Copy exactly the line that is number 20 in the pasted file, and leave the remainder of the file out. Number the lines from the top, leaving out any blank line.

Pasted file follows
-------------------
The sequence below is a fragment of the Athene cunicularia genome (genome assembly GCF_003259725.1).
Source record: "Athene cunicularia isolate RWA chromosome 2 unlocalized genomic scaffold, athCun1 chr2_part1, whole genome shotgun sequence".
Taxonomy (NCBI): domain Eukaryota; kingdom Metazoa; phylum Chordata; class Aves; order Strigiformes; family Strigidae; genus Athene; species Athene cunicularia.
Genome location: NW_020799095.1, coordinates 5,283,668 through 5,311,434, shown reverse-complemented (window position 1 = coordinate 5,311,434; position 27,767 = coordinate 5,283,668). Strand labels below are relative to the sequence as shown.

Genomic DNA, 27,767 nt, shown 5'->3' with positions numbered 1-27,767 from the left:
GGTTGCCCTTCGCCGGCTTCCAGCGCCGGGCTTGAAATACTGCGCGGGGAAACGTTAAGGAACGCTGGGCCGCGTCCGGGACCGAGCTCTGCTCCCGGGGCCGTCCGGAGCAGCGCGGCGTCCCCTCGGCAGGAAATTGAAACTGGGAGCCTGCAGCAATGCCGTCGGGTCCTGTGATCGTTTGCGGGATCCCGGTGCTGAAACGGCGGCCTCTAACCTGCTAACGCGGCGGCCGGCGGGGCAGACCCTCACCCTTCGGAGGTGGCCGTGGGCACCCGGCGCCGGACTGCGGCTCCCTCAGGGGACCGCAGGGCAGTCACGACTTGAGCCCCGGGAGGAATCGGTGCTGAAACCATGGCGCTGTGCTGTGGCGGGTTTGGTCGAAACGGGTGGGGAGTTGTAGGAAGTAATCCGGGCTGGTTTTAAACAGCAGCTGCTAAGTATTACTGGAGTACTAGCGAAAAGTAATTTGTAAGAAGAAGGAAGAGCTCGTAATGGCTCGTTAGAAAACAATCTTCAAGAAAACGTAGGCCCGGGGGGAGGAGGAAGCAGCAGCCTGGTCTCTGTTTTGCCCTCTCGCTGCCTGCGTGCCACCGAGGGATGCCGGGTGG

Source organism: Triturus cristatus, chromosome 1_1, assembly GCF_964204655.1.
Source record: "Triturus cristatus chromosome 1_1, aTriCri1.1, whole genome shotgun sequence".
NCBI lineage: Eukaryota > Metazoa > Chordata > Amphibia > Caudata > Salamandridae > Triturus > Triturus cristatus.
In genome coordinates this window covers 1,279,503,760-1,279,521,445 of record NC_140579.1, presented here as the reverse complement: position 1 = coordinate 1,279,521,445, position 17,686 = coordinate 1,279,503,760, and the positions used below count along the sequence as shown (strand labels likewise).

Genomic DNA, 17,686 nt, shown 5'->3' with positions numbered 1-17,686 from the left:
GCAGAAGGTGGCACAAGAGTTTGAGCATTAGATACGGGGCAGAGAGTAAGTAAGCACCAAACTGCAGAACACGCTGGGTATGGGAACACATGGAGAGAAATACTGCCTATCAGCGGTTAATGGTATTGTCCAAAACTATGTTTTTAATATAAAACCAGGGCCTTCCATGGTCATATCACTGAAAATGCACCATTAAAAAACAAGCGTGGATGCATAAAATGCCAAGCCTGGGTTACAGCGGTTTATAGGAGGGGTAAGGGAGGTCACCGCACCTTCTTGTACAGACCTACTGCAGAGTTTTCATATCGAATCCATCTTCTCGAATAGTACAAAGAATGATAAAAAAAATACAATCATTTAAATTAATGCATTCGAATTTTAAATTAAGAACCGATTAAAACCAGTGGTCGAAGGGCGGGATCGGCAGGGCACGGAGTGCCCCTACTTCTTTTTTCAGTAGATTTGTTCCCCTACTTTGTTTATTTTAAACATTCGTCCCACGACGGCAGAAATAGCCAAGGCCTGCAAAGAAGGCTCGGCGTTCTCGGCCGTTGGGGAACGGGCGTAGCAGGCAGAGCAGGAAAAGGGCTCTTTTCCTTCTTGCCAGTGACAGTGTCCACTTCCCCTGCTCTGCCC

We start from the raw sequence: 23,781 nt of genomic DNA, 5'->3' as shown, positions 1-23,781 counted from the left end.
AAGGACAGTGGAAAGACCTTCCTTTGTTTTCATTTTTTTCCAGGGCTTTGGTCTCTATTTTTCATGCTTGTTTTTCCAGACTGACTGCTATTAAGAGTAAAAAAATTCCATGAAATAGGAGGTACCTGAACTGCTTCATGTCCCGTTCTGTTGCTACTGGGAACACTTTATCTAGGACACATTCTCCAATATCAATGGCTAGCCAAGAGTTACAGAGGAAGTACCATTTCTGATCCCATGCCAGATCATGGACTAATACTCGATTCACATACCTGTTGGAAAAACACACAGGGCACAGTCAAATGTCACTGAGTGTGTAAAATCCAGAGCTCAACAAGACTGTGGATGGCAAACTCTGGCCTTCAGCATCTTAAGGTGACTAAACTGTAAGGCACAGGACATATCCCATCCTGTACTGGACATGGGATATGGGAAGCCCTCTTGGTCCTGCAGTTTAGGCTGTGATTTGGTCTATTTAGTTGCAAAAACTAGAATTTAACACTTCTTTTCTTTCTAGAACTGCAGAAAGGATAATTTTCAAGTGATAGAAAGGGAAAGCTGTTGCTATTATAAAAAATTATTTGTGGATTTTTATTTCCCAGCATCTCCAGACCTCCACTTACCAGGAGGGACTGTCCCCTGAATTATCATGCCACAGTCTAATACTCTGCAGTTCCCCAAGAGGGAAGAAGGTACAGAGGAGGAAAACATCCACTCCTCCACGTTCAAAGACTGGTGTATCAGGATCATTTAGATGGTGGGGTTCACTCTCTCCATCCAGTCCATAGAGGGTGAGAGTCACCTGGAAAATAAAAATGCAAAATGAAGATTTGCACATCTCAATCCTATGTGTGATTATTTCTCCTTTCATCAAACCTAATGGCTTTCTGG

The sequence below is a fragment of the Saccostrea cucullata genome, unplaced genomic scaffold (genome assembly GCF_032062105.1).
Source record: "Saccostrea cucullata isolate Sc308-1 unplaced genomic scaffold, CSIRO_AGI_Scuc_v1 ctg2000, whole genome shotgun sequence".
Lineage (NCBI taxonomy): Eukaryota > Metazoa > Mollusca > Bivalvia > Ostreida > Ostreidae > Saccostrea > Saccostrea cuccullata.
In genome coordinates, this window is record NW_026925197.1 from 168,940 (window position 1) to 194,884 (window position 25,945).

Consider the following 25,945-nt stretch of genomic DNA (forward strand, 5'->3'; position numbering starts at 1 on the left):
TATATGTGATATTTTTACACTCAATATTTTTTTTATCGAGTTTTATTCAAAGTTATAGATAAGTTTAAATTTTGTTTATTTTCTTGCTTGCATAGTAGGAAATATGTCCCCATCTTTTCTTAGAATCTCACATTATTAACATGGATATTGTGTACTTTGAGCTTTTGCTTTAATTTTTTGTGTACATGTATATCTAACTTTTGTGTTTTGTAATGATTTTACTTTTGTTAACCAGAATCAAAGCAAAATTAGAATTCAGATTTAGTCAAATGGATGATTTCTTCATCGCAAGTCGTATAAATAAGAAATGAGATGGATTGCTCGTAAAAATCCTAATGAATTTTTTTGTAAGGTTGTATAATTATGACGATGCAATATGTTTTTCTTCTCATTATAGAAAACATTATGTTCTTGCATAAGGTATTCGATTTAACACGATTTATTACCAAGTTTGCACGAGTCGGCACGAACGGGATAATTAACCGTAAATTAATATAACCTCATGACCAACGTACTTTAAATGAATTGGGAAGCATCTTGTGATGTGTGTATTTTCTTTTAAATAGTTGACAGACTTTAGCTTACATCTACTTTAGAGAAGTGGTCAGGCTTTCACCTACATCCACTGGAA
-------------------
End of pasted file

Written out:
TATATGTGATATTTTTACACTCAATATTTTTTTTATCGAGTTTTATTCAAAGTTATAGATAAGTTTAAATTTTGTTTATTTTCTTGCTTGCATAGTAGGAAATATGTCCCCATCTTTTCTTAGAATCTCACATTATTAACATGGATATTGTGTACTTTGAGCTTTTGCTTTAATTTTTTGTGTACATGTATATCTAACTTTTGTGTTTTGTAATGATTTTACTTTTGTTAACCAGAATCAAAGCAAAATTAGAATTCAGATTTAGTCAAATGGATGATTTCTTCATCGCAAGTCGTATAAATAAGAAATGAGATGGATTGCTCGTAAAAATCCTAATGAATTTTTTTGTAAGGTTGTATAATTATGACGATGCAATATGTTTTTCTTCTCATTATAGAAAACATTATGTTCTTGCATAAGGTATTCGATTTAACACGATTTATTACCAAGTTTGCACGAGTCGGCACGAACGGGATAATTAACCGTAAATTAATATAACCTCATGACCAACGTACTTTAAATGAATTGGGAAGCATCTTGTGATGTGTGTATTTTCTTTTAAATAGTTGACAGACTTTAGCTTACATCTACTTTAGAGAAGTGGTCAGGCTTTCACCTACATCCACTGGAA